Newcomb's paradox is one of the most simply stated but astonishing of the so-called prediction paradoxes that bear on the problem of free will. It was devised in 1960 by William Newcomb, a theoretical physicist at the Lawrence Livermore Laboratory and the great-grandson of the brother of the astronomer Simon Newcomb, while contemplating the prisoner's dilemma.
A superior being, with super-predictive powers that have never been known to fail, has put $1,000 in box A and either nothing or $1 million in box B. The being presents you with a choice: (1) open box B only, or (2) open both box A and B. The being has put money in box B only if it predicted you will choose option (1). The being put nothing in box B if it predicted you will do anything other than choose option (1) (including choosing option (2), flipping a coin, etc.). The question is, what should you do to maximize your winnings? You might argue that since your choice now can't alter the contents of the boxes you may as well open them both and take whatever's there. This seems reasonable until you bear in mind that the being has never been known to predict wrongly. In other words, in some peculiar way, your mental state is highly correlated with contents of the box: your choice is linked to the probability that there is money in box B. These arguments and many others have been put forward in favor of either choice. The fact is there is no known "right" answer, despite the concerted attentions of many philosophers and mathematicians over several decades.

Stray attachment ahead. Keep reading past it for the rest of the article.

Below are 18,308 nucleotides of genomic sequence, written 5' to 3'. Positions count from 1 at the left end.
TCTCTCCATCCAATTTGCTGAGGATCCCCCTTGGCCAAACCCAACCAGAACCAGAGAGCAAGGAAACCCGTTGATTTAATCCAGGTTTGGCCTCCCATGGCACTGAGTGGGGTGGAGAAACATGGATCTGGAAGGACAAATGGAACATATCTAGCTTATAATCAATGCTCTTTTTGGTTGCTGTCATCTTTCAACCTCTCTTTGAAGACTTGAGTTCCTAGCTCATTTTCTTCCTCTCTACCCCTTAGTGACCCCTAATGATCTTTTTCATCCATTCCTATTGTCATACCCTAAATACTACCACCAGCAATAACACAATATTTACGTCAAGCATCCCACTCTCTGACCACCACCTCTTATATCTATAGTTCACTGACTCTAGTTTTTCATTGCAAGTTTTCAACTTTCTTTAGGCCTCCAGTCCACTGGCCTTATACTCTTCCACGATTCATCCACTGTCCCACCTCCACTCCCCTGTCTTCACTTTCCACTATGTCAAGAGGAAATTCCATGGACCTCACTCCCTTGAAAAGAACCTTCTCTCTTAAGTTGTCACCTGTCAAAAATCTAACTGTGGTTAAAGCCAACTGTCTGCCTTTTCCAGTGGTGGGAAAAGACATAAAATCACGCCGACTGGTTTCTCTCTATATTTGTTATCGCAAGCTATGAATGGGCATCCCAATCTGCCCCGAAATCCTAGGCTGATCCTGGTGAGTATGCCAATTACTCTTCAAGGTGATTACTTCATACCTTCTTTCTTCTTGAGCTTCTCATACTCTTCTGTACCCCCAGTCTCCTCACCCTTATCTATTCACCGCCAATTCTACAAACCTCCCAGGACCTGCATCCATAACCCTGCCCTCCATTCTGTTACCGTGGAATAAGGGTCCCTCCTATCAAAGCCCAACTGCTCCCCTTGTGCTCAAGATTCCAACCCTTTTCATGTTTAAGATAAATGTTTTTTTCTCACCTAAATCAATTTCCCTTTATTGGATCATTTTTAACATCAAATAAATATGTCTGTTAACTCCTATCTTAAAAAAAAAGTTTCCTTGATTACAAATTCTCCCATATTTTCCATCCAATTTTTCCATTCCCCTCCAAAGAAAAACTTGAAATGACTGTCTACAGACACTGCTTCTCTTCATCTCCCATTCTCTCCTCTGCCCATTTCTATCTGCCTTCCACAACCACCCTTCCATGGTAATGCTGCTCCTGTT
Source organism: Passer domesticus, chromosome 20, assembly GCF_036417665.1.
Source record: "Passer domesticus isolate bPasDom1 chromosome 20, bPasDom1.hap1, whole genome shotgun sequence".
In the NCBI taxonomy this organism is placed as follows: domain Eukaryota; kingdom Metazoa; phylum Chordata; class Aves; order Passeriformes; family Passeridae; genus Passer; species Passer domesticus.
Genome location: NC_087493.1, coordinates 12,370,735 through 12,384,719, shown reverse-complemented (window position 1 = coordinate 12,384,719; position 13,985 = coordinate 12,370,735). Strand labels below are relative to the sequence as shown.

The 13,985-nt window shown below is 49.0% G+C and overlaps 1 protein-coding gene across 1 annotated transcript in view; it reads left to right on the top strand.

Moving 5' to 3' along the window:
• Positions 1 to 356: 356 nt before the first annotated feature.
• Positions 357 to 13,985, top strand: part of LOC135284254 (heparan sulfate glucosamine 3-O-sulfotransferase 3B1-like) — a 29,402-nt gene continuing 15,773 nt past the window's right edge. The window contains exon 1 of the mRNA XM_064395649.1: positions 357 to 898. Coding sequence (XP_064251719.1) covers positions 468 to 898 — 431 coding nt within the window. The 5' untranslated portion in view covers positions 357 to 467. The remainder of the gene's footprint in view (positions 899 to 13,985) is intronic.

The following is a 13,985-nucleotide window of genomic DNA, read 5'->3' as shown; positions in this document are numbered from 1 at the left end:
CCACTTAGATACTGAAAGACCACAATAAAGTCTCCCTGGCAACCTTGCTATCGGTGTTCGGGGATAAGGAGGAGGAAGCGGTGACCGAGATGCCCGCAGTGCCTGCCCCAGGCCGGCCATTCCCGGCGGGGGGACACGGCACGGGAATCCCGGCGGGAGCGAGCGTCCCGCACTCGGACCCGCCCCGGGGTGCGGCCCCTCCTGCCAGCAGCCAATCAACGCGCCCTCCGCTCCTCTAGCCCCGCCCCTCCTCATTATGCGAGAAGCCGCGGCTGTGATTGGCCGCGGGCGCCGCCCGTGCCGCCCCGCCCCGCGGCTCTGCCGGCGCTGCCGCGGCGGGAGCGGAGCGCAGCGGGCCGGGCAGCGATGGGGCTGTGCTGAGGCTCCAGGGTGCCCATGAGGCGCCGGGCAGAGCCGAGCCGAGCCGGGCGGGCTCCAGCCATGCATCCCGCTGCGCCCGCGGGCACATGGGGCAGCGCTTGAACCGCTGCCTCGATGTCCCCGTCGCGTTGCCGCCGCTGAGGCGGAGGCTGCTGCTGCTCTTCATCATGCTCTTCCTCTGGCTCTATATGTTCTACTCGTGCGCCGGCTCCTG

1. Gardner, M. Knotted Doughnuts and Other Mathematical Entertainments. New York: W. H. Freeman, 1986.